October 5, 2013

Rouhani and Obama: Diplomacy Amidst Conflict

    Saturday, October 05, 2013   No comments

by Jacob S. Havel
Khamenei and Rouhani
The recent phone call between President Barack Obama and President Hassan Rouhani has historical implications. It was the first direct talk between presidents of the U.S. and Iran in thirty years. Nonetheless, the phone call, which lasted a brief fifteen minutes, represents the start of new diplomatic relations between the two nations. Ties had been weak and rife with contempt during the tenure of the former Iranian president, Mahmoud Ahmadinejad, a far right conservative. However, in a political system that has demonstrated its ability to elect across the Iranian political spectrum, Rouhani’s moderate stances have lent him to propose openness to dealings with the West on the issue of uranium enrichment and nuclear energy.

It is, unsurprisingly, reported that nuclear issues were indeed the topic of Obama and Rouhani’s conversation.  Rouhani has stated that Iran does not seek to create nuclear weapons and would like to reach an agreement with the West within the next 6 months. The implications of those statements would certainly suggest that diplomatic improvement is possible. However, there are a multitude of background factors that underscore that possibility. Those include the Iranian support of the Assad regime, as well as recent actions by both Israeli Prime Minister Benjamin Natanyahu and Ayatollah Khamenei, Iran’s supreme leader and top religious authority.
 With recent evidence of chemical weapons use in Syria as well as Ban Ki Moon officially accusing Bashar al-Assad of war crimes, it will be difficult for President Obama to deal lightly with the regime. Furthermore, having backed off of planned missile strikes on account of primarily Russian misgivings, Obama has played the “diplomatic game” already. It is unlikely that he would be as flexible should an evident pretext for military intervention arise again. Such actions would indeed deal a blow to U.S.-Iranian relations as aggression against Shiite regimes hits close to home in Tehran. It is indeed possible that, to Obama, Assad’s removal is in fact a means of underscoring Iranian influence across the region.
In addition to diplomatic disagreements there is the recent case of veiled threats made by Ayatollah Khamenei. When faced with the prospect of American missile strikes Khamenei didn’t mince words stating “the U.S. will suffer…like in Iraq and Afghanistan.” Although not explicitly threatening, the statement comes along with intelligence reports of Iranian plans for proxy retaliation against U.S. embassies in places like Baghdad. If anything, such actions are a harsh reminder of the true source of “supreme” power in Iran. In essence, Rouhani’s words may not carry much weight, and his moderate stances could prove to be a shallow hope against the deep seeded goals of Khamenei. This is not to understate the popularity and political influence of Rouhani within Iran, which may indeed force small concessions from Khamenei and other conservatives. Still, the nuclear issue in particular has been a symbol for national autonomy and independence from the West. It is an inherent aversion to Western influence that could eventually prod Khamenei to reign in Rouhani’s attempts at diplomacy.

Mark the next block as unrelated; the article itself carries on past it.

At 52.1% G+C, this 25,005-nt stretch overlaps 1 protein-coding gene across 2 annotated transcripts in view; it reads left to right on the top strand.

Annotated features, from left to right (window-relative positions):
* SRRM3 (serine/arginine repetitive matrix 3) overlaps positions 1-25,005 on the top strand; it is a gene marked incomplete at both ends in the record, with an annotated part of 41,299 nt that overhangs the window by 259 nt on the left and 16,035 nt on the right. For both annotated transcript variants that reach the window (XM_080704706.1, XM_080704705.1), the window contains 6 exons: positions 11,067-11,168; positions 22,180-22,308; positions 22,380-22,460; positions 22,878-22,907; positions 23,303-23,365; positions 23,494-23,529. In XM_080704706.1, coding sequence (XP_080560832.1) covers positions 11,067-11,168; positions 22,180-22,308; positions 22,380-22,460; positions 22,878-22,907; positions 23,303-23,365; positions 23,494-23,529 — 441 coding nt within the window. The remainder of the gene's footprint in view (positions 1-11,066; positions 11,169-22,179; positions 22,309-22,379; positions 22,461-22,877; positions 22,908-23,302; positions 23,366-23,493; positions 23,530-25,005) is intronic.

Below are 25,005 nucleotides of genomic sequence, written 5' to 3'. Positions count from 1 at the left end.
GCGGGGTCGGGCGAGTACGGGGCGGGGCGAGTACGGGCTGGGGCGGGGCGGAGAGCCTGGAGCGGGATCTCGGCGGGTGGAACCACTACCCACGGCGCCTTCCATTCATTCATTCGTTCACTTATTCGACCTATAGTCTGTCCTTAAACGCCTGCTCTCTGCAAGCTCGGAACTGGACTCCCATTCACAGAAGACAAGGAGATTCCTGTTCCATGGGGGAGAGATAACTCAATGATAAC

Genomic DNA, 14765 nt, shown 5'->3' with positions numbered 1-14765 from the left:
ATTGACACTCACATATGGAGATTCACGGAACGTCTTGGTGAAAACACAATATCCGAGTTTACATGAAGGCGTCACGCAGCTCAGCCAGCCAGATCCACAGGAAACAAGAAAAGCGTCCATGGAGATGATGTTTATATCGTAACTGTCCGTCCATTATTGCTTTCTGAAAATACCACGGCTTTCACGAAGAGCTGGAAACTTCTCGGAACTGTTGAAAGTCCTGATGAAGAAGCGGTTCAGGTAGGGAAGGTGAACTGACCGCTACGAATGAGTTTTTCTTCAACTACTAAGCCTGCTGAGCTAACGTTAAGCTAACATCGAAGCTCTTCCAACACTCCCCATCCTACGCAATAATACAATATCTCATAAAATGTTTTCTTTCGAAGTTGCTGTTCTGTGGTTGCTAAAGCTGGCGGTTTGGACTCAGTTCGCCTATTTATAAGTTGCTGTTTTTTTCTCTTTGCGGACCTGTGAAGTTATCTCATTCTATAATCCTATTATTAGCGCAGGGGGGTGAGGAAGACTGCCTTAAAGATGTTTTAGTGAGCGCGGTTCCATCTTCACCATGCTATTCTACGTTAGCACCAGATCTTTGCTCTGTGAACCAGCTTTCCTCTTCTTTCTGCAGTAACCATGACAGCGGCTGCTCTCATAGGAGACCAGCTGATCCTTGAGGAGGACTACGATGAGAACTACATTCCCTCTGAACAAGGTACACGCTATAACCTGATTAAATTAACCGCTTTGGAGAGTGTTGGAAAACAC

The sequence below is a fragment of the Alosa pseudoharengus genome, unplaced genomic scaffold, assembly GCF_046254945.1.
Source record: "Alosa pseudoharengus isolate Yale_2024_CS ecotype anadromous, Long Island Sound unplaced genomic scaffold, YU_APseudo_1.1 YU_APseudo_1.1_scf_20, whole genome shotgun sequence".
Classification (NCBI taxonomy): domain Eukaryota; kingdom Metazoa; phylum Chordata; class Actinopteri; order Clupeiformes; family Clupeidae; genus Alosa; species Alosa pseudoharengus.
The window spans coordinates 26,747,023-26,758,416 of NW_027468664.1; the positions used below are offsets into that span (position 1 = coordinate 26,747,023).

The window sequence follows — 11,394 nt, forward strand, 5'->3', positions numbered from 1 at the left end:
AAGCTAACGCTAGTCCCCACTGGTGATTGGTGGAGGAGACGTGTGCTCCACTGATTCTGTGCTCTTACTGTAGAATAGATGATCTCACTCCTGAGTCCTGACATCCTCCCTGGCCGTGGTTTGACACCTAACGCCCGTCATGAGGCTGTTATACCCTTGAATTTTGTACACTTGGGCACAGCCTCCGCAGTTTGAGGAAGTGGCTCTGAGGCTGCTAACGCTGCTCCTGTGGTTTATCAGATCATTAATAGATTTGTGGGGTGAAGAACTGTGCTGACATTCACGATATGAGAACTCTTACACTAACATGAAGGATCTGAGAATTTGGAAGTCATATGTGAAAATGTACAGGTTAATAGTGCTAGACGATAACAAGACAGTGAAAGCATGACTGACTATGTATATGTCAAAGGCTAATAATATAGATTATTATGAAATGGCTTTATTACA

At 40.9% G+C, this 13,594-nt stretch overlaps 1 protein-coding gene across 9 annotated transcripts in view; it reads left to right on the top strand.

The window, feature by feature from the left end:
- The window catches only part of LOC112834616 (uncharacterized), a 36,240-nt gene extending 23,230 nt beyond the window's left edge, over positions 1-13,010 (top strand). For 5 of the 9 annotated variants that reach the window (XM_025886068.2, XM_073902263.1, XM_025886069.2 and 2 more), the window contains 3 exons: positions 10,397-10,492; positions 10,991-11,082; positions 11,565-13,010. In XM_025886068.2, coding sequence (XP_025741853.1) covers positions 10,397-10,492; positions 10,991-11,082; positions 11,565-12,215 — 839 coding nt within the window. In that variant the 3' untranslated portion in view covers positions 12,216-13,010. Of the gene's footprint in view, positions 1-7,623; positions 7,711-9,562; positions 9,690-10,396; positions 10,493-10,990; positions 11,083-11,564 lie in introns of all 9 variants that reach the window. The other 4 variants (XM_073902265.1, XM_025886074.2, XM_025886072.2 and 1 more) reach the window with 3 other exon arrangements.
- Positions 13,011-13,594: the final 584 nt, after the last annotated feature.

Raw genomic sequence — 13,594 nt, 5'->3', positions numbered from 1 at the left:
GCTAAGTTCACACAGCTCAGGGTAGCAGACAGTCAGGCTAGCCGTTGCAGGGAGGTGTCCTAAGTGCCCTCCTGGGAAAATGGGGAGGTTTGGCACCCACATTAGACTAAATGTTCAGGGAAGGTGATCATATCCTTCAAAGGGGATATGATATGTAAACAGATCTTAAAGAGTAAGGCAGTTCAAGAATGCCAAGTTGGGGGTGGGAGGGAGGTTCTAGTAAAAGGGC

Last, diplomatic improvements, especially written agreements, will be difficult to attain with the continuing attitude of Benjamin Netanyahu. The Israeli Prime Minister was quick to label Rouhani a “wolf in sheep’s clothing.” Matching Khamenei’s ideological intensity, Netanyahu has demonstrated a determined effort to avoid making any concessions to Iran. Given Obama’s firm support of Israel and previous condemnation of Iran, it is difficult to imagine a nuclear agreement that doesn’t include the support of Netanyahu. And while Obama has stood firm on many of his own convictions, he has also seen his foreign policy hopes overrun by political rivals such as Vladmir Putin in the case of the recently aborted strikes in Syria. This would detract from thinking that Obama would openly defy his greatest ally in the region in favor of a deal with a mutual enemy.
The phone call between Obama and Rouhani certainly demonstrate a step forward in regards to improving relations and resolving nuclear issues. However, Syria, Khamenei and Netanyahu are all powerful exterior factors that detract the priority of such resolutions. How the Syrian issue comes to be resolved will perhaps have the most significant impact on whether either side will feel as welcoming in the future. Only then could Obama’s already full foreign policy agenda begin to entertain serious diplomatic actions with Iran.


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